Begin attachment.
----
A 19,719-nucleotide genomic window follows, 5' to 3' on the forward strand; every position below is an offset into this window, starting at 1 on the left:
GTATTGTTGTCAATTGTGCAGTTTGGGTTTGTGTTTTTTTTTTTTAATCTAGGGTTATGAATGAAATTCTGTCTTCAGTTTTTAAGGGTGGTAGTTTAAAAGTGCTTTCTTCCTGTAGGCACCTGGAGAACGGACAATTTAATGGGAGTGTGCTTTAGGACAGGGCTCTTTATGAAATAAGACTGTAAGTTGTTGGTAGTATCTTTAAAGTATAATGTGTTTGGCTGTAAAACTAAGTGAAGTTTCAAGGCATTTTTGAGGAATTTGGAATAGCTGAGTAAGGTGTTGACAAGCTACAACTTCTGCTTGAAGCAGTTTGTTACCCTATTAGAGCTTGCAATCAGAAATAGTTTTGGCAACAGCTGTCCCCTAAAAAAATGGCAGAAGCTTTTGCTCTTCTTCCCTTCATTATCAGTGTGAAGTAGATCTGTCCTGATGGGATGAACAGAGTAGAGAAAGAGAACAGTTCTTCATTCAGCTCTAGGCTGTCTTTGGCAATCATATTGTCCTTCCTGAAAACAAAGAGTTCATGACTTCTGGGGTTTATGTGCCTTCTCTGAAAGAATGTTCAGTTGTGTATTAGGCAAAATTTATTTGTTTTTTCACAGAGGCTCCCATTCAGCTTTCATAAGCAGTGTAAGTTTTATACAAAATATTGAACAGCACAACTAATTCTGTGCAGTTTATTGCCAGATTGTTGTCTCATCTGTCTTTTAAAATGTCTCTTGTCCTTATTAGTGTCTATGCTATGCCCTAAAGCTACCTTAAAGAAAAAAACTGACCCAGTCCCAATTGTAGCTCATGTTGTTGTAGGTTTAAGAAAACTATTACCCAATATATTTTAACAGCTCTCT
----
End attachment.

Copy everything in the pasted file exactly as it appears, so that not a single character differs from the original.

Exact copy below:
A 19,719-nucleotide genomic window follows, 5' to 3' on the forward strand; every position below is an offset into this window, starting at 1 on the left:
GTATTGTTGTCAATTGTGCAGTTTGGGTTTGTGTTTTTTTTTTTTAATCTAGGGTTATGAATGAAATTCTGTCTTCAGTTTTTAAGGGTGGTAGTTTAAAAGTGCTTTCTTCCTGTAGGCACCTGGAGAACGGACAATTTAATGGGAGTGTGCTTTAGGACAGGGCTCTTTATGAAATAAGACTGTAAGTTGTTGGTAGTATCTTTAAAGTATAATGTGTTTGGCTGTAAAACTAAGTGAAGTTTCAAGGCATTTTTGAGGAATTTGGAATAGCTGAGTAAGGTGTTGACAAGCTACAACTTCTGCTTGAAGCAGTTTGTTACCCTATTAGAGCTTGCAATCAGAAATAGTTTTGGCAACAGCTGTCCCCTAAAAAAATGGCAGAAGCTTTTGCTCTTCTTCCCTTCATTATCAGTGTGAAGTAGATCTGTCCTGATGGGATGAACAGAGTAGAGAAAGAGAACAGTTCTTCATTCAGCTCTAGGCTGTCTTTGGCAATCATATTGTCCTTCCTGAAAACAAAGAGTTCATGACTTCTGGGGTTTATGTGCCTTCTCTGAAAGAATGTTCAGTTGTGTATTAGGCAAAATTTATTTGTTTTTTCACAGAGGCTCCCATTCAGCTTTCATAAGCAGTGTAAGTTTTATACAAAATATTGAACAGCACAACTAATTCTGTGCAGTTTATTGCCAGATTGTTGTCTCATCTGTCTTTTAAAATGTCTCTTGTCCTTATTAGTGTCTATGCTATGCCCTAAAGCTACCTTAAAGAAAAAAACTGACCCAGTCCCAATTGTAGCTCATGTTGTTGTAGGTTTAAGAAAACTATTACCCAATATATTTTAACAGCTCTCT